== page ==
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A recent report by the U.S. Environmental Protection Agency (EPA 2007) indicates that data centers now account for approximately 1.5% of energy consumption in the United States, with energy consumption expected to double by 2013. In addition, newer energy codes such as ASHRAE standard 90.1, 2010 require even greater efficiency requirements, now placing data centers under the code for the first time in history, requiring many data centers to have some sort of economizer.
As the focus for data centers have been primarily on energy efficiency, the building industry as a whole has been moving towards more sustainable practices for overall improvement of the environment. LEED (Leadership in Energy and Environmental Design developed by the USGBC) criteria for data centers is currently under development. One part of that criterion is water conservation and the collection of rainwater and cooling coil condensate. Water is increasingly becoming more of a concern for all facilities and is expected to rival power use in the future for cost and availability.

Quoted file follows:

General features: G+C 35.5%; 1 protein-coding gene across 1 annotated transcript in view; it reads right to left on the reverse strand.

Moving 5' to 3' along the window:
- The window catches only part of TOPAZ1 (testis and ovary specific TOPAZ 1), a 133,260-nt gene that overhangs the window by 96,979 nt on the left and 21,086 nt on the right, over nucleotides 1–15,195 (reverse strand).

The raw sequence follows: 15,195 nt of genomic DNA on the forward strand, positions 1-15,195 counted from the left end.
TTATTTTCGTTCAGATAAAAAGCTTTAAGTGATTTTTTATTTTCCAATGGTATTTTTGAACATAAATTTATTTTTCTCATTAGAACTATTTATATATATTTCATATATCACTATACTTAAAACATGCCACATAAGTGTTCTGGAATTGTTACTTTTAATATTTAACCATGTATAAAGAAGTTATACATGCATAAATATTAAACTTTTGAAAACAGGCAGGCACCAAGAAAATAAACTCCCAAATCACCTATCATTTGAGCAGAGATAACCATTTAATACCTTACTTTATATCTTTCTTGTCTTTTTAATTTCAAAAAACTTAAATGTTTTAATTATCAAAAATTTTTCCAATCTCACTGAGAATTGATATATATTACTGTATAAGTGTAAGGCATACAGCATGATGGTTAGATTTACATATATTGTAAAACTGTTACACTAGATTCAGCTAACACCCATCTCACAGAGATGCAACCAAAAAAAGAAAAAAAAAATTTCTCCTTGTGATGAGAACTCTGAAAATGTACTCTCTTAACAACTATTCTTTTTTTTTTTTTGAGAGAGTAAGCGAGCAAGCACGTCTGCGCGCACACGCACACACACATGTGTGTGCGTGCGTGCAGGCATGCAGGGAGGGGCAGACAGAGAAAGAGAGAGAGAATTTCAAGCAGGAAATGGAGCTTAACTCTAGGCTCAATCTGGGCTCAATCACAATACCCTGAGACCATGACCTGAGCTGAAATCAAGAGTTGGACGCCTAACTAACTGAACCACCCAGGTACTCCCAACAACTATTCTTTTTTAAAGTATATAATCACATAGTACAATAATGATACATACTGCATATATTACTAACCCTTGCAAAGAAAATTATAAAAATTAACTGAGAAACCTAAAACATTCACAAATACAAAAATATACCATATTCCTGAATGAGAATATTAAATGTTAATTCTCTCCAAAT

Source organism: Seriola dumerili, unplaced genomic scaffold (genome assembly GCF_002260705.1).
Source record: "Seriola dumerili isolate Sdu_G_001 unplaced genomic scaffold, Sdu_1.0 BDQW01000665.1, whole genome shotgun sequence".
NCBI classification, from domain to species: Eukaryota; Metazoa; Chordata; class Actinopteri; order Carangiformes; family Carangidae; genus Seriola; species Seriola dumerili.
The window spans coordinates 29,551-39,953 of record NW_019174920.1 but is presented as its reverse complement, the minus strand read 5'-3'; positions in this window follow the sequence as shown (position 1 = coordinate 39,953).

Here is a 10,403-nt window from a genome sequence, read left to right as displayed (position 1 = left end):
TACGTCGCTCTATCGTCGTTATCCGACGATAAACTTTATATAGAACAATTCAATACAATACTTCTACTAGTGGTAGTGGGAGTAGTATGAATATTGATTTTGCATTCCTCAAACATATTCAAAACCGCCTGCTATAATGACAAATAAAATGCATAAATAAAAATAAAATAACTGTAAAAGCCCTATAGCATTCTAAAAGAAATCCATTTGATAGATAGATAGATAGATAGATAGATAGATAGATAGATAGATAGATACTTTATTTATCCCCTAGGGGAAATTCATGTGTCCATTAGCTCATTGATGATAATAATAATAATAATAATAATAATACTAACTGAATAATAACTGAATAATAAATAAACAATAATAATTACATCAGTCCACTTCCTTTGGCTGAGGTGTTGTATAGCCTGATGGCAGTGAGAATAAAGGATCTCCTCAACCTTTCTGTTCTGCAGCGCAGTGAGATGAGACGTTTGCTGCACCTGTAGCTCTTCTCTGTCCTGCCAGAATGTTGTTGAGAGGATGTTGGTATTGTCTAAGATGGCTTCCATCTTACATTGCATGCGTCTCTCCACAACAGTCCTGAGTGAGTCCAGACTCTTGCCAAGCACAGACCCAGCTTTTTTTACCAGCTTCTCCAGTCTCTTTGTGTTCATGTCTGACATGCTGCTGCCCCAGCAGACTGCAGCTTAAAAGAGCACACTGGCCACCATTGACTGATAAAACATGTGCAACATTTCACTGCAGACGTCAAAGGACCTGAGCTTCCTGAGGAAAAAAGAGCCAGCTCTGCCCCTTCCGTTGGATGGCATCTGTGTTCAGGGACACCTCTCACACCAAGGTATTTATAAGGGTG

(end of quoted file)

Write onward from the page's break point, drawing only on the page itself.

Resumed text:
The purpose of this paper is to identify how water conservation, primarily the use of rainwater for the data centers can help increase the efficiency of the data center, thereby lowering its PUE, reduce the water required at the facility, and reduce the amount of water utilized at the regional power plant. This process lowers the water required for the entire region, a win-win situation. This paper will also describe how these systems can be utilized in lieu of some of the newer code required economizers where standard airand waterside economizers are impractical for various reasons.

Citation: ASHRAE Conference Papers, Montreal, QC